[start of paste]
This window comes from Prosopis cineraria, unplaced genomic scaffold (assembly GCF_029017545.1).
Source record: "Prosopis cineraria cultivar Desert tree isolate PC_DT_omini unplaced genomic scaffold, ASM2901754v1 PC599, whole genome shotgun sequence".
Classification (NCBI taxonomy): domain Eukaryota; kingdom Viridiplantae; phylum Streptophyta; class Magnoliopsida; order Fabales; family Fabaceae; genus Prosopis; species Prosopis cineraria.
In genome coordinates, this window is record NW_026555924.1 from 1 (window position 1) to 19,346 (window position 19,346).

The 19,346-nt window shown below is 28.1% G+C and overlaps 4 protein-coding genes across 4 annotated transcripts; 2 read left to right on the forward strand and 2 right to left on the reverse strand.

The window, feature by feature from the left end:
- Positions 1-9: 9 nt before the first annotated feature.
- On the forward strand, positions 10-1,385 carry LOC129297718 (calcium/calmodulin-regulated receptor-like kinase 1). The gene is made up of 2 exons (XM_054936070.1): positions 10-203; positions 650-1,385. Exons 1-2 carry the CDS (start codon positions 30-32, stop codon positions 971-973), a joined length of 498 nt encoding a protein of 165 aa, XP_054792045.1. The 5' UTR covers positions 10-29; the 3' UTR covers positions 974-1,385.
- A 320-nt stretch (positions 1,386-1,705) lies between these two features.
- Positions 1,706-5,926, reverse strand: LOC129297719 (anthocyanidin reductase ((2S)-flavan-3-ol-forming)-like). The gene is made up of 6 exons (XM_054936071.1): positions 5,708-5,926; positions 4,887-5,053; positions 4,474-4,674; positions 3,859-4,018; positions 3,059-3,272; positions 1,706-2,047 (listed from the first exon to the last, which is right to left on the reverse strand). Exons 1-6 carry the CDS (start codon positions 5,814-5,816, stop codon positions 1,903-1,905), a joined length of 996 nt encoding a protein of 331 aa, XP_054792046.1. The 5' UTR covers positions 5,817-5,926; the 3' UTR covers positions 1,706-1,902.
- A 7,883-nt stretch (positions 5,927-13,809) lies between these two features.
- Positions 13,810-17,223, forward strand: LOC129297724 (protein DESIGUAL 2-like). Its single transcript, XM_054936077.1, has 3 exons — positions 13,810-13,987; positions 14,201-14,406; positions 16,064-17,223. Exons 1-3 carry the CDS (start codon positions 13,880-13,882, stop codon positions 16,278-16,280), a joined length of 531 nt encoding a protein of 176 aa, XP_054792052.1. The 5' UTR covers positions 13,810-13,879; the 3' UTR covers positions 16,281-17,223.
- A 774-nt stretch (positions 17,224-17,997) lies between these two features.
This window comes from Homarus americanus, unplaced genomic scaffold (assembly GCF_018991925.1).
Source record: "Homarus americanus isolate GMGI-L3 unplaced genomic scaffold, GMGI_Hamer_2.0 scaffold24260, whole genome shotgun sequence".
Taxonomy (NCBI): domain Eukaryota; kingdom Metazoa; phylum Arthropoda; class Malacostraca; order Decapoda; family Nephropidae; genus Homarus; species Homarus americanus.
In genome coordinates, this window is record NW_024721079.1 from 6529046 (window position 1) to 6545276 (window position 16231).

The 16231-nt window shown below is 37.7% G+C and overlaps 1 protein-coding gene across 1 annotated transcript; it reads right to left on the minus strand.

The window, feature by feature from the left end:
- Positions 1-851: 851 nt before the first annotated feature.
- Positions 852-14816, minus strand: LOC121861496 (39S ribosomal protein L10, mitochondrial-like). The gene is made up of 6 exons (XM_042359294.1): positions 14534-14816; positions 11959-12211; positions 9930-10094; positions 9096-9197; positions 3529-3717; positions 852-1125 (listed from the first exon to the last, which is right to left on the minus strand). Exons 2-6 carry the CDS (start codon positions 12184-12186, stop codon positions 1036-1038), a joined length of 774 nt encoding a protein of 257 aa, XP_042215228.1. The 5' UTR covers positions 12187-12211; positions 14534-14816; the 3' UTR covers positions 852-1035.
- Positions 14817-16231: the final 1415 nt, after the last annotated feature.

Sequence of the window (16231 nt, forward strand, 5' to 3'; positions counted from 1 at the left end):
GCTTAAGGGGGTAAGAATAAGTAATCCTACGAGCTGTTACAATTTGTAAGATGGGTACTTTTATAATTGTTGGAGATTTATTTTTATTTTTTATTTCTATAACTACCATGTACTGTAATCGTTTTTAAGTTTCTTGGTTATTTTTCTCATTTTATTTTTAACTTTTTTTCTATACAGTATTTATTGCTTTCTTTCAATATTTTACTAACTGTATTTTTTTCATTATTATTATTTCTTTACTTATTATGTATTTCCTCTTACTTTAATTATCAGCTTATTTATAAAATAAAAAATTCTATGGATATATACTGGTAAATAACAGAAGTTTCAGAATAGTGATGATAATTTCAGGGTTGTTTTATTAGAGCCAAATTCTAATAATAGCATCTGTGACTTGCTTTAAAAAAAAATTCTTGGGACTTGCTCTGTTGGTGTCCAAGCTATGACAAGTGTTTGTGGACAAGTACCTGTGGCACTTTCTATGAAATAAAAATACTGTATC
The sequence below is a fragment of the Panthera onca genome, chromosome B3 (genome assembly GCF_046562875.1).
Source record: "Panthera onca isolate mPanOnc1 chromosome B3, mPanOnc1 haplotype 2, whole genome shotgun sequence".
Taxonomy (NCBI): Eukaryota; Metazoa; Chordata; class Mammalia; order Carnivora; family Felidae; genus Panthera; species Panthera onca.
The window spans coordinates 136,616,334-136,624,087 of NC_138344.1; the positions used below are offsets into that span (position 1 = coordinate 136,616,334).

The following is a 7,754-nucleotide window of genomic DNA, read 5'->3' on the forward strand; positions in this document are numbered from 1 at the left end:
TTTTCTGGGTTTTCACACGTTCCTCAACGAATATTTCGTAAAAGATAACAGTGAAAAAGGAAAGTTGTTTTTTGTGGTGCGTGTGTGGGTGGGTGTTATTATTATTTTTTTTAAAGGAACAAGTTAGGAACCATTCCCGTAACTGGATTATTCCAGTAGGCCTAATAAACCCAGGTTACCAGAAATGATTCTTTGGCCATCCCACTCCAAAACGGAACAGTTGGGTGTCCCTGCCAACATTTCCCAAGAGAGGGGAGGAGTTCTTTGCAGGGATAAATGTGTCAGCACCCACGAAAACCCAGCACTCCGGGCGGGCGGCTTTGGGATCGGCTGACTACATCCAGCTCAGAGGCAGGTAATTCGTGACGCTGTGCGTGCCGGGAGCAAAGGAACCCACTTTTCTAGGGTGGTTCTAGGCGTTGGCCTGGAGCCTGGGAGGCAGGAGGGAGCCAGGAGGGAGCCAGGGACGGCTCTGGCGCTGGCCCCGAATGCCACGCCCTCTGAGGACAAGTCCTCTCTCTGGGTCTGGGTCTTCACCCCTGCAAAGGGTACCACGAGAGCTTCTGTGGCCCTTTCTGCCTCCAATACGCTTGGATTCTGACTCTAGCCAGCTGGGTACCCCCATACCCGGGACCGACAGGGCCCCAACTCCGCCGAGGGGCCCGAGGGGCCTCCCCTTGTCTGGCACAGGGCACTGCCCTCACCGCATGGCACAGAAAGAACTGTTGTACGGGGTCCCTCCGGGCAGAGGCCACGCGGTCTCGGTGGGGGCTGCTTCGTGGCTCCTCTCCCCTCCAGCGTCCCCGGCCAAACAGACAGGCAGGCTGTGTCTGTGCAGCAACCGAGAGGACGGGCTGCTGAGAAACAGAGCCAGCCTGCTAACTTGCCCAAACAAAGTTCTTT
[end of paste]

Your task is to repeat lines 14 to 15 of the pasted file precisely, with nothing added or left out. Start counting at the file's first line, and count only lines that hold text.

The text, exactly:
This window comes from Homarus americanus, unplaced genomic scaffold (assembly GCF_018991925.1).
Source record: "Homarus americanus isolate GMGI-L3 unplaced genomic scaffold, GMGI_Hamer_2.0 scaffold24260, whole genome shotgun sequence".